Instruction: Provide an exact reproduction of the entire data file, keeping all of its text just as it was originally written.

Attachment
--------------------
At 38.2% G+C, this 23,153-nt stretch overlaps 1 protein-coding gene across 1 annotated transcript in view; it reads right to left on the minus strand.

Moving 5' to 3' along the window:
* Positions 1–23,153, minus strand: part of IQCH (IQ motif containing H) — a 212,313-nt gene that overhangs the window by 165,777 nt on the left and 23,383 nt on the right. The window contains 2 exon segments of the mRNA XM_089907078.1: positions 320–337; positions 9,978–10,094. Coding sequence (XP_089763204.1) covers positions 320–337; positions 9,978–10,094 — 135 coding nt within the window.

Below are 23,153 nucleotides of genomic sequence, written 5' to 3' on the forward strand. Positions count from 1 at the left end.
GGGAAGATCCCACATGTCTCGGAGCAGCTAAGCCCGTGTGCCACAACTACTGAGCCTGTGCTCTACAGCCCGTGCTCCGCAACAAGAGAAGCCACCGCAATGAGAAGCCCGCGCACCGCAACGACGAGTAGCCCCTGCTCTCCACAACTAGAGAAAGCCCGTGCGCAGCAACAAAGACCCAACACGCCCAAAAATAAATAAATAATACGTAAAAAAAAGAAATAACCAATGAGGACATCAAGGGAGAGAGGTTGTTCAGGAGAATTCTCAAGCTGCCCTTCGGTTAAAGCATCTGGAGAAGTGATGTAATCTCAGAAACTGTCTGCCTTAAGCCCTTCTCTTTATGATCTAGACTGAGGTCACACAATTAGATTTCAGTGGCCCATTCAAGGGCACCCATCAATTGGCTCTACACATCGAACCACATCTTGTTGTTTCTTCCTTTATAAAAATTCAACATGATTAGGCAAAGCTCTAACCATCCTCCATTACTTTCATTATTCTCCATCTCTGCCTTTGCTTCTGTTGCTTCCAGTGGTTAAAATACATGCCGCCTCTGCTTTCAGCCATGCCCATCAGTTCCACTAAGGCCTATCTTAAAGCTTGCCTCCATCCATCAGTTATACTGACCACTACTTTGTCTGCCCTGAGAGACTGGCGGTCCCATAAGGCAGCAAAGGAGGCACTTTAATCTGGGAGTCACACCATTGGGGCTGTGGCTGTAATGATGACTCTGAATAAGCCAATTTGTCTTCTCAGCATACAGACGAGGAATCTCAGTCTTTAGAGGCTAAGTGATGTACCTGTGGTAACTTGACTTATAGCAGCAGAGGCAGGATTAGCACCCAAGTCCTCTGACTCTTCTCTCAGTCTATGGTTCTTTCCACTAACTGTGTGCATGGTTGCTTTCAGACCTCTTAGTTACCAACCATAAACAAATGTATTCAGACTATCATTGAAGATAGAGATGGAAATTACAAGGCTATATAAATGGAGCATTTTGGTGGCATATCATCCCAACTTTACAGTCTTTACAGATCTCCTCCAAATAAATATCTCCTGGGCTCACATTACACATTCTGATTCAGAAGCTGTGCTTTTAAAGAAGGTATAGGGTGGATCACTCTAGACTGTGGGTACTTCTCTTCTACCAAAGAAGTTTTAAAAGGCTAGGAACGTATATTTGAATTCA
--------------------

At 38.2% G+C, this 23,153-nt stretch overlaps 1 protein-coding gene across 1 annotated transcript in view; it reads right to left on the minus strand.

Moving 5' to 3' along the window:
* Positions 1–23,153, minus strand: part of IQCH (IQ motif containing H) — a 212,313-nt gene that overhangs the window by 165,777 nt on the left and 23,383 nt on the right. The window contains 2 exon segments of the mRNA XM_089907078.1: positions 320–337; positions 9,978–10,094. Coding sequence (XP_089763204.1) covers positions 320–337; positions 9,978–10,094 — 135 coding nt within the window.

Below are 23,153 nucleotides of genomic sequence, written 5' to 3' on the forward strand. Positions count from 1 at the left end.
GGGAAGATCCCACATGTCTCGGAGCAGCTAAGCCCGTGTGCCACAACTACTGAGCCTGTGCTCTACAGCCCGTGCTCCGCAACAAGAGAAGCCACCGCAATGAGAAGCCCGCGCACCGCAACGACGAGTAGCCCCTGCTCTCCACAACTAGAGAAAGCCCGTGCGCAGCAACAAAGACCCAACACGCCCAAAAATAAATAAATAATACGTAAAAAAAAGAAATAACCAATGAGGACATCAAGGGAGAGAGGTTGTTCAGGAGAATTCTCAAGCTGCCCTTCGGTTAAAGCATCTGGAGAAGTGATGTAATCTCAGAAACTGTCTGCCTTAAGCCCTTCTCTTTATGATCTAGACTGAGGTCACACAATTAGATTTCAGTGGCCCATTCAAGGGCACCCATCAATTGGCTCTACACATCGAACCACATCTTGTTGTTTCTTCCTTTATAAAAATTCAACATGATTAGGCAAAGCTCTAACCATCCTCCATTACTTTCATTATTCTCCATCTCTGCCTTTGCTTCTGTTGCTTCCAGTGGTTAAAATACATGCCGCCTCTGCTTTCAGCCATGCCCATCAGTTCCACTAAGGCCTATCTTAAAGCTTGCCTCCATCCATCAGTTATACTGACCACTACTTTGTCTGCCCTGAGAGACTGGCGGTCCCATAAGGCAGCAAAGGAGGCACTTTAATCTGGGAGTCACACCATTGGGGCTGTGGCTGTAATGATGACTCTGAATAAGCCAATTTGTCTTCTCAGCATACAGACGAGGAATCTCAGTCTTTAGAGGCTAAGTGATGTACCTGTGGTAACTTGACTTATAGCAGCAGAGGCAGGATTAGCACCCAAGTCCTCTGACTCTTCTCTCAGTCTATGGTTCTTTCCACTAACTGTGTGCATGGTTGCTTTCAGACCTCTTAGTTACCAACCATAAACAAATGTATTCAGACTATCATTGAAGATAGAGATGGAAATTACAAGGCTATATAAATGGAGCATTTTGGTGGCATATCATCCCAACTTTACAGTCTTTACAGATCTCCTCCAAATAAATATCTCCTGGGCTCACATTACACATTCTGATTCAGAAGCTGTGCTTTTAAAGAAGGTATAGGGTGGATCACTCTAGACTGTGGGTACTTCTCTTCTACCAAAGAAGTTTTAAAAGGCTAGGAACGTATATTTGAATTCA